by Jordan Reth, Policy Fellow
The proposed deal between Comcast and Time Warner Cable is the latest in a wave of major media mergers drawing public concern and scrutiny from the feds. Deals like AT&T’s reported acquisition of Direct TV for $50 billion and Facebook’s purchase of WhatsApp for $19 billion, along with last year’s Maker Studios buyout by Disney—also near the billion dollar mark—are part of a larger trend of corporate consolidation. The Comcast Time Warner deal itself could be upwards of $45 billion, but is not the biggest deal Time Warner has been a part of. The Time Warner/AOL Online deal in 2000 was the largest merger by value ever announced, coming in at over $186 billion.
Beyond the staggering dollar figures are very real antitrust and public policy concerns. Let’s look at what it means for creators and fans when just a few companies control so much of the media, technology and entertainment universe.
These deals may seem abstract or beyond the imagining of the everyday artist. But most creators rely on the Internet and broadcast platforms to reach audiences and ultimately earn a living. This is something that regulators need to consider. For its part, the government examines whether a proposed merger would negatively impact consumers or frustrate competion. With the Comcast/Time Warner deal, the Department of Justice (DOJ) and the Federal Communications Commission (FCC) are each tasked with review. The DOJ examines the impact on competition and the FCC determines whether the merger satisfies the public interest.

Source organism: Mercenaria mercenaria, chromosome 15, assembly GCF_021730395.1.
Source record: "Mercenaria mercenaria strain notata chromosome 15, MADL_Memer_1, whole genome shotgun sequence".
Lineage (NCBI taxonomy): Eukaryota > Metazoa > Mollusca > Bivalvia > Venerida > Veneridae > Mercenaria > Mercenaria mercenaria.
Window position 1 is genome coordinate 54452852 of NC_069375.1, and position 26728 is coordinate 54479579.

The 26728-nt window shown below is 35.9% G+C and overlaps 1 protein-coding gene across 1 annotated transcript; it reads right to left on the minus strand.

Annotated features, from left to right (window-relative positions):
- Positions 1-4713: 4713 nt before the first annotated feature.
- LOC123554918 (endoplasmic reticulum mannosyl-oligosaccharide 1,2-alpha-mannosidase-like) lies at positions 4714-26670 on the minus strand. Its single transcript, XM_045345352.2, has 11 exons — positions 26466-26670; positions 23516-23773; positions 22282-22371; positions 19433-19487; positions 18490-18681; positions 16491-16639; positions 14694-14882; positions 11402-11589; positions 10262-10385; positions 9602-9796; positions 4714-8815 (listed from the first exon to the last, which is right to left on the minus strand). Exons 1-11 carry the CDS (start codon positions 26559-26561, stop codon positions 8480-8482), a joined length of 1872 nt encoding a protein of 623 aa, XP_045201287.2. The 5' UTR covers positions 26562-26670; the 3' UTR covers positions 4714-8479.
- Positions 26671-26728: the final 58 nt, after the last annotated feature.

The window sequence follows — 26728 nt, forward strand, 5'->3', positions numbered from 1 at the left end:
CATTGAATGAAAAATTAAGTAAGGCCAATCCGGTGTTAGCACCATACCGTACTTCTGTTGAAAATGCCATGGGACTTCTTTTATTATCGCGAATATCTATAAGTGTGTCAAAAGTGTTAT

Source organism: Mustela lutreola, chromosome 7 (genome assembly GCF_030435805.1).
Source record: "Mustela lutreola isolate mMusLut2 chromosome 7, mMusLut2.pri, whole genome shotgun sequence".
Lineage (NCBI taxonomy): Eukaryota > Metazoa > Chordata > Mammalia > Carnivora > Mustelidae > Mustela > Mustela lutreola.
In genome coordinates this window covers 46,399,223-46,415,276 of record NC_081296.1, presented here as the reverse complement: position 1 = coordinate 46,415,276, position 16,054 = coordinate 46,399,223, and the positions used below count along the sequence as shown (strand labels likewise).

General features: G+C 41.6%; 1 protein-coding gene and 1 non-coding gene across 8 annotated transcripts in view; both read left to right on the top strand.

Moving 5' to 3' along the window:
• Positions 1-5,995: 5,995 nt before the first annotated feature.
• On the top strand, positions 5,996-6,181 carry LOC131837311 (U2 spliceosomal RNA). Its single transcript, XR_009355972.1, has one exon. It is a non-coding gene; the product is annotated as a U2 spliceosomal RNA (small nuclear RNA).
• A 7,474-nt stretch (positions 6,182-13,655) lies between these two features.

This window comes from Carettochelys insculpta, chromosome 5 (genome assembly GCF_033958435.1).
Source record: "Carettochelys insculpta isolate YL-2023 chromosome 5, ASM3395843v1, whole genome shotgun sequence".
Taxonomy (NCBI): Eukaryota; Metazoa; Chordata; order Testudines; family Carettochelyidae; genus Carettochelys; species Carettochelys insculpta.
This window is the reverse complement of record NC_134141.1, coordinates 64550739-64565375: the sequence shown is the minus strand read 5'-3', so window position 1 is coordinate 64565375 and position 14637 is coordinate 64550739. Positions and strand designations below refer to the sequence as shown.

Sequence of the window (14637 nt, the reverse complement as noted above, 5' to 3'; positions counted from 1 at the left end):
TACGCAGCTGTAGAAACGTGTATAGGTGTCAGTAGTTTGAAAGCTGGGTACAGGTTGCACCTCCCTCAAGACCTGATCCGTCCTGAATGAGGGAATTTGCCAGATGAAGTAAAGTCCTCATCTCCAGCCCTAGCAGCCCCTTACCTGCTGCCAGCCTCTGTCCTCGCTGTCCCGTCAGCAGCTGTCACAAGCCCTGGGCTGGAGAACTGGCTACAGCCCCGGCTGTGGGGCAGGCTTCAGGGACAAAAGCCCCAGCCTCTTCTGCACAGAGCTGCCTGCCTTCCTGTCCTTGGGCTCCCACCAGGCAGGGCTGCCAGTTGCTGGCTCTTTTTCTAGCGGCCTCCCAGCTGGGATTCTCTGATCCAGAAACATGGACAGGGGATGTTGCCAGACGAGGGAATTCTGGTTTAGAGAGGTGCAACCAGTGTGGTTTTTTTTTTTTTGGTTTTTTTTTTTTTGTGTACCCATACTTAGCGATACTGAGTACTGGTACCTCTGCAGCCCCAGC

In attempt to meet regulatory muster, Comcast has lately touted a number of supposed public benefits to the merger. The company has kicked off massive advertising campaign claiming that the two companies would be “better together.” Many remain skeptical, given Comcast’s repeated failure to live up to its past promises of public service. For example, Comcast recently announced an expansion to its Internet Essentials program, designed to promote internet access for low-income Americans. Generally intrepreted as an “offering” to the FCC from a pervious merger—the $31 billion purchase of NBC/Universal—the Internet Essentials program has not been without controversy. Critics claim the program is hard to sign up for, with access limited in some cases to only new customers or limited to those without outstanding bills.
Comcast argues that it does not compete with Time Warner in the same markets and that the merger will not create competition concerns. During a May Senate Judiciary Committee Hearing, Comcast Executive Vice President David Cohen assured Congress that the deal could slow price increases and that the public would be the “big winners.” Time Warner Cable Executive Vice President and CEO Arthur Minson stated that consumers would benefit from “next generation video, broadband, and voice services” with faster service under the deal.
But critics of the merger argued that consumers will lose out in pricing and access. Former DOJ Antitrust Chief Counsel and current Public Knowledge President and CEO Gene Kimmelman argued that the transaction could undermine new and innovative options (e.g. online video streaming services, alternative set top boxes) that benefit consumers, while locking in high prices for certain programs and devaluing others. Kimmelman further argued that the concentration of power would effectively make Comcast a “gatekeeper” of the Internet—that’s bad news for musicians and other media-makers concerned about unfettered access to potential audiences.
Diversity is another major concern about the Comcast-Time Warner merger. Colorlines reports that while women represent over half of the population and people of color represent about 36 percentage of population, both groups each own less than 10 percent of radio and TV licenses. Further consolidation in media will hinder access to ownership for women and minorities, directly impacting diversity in programming.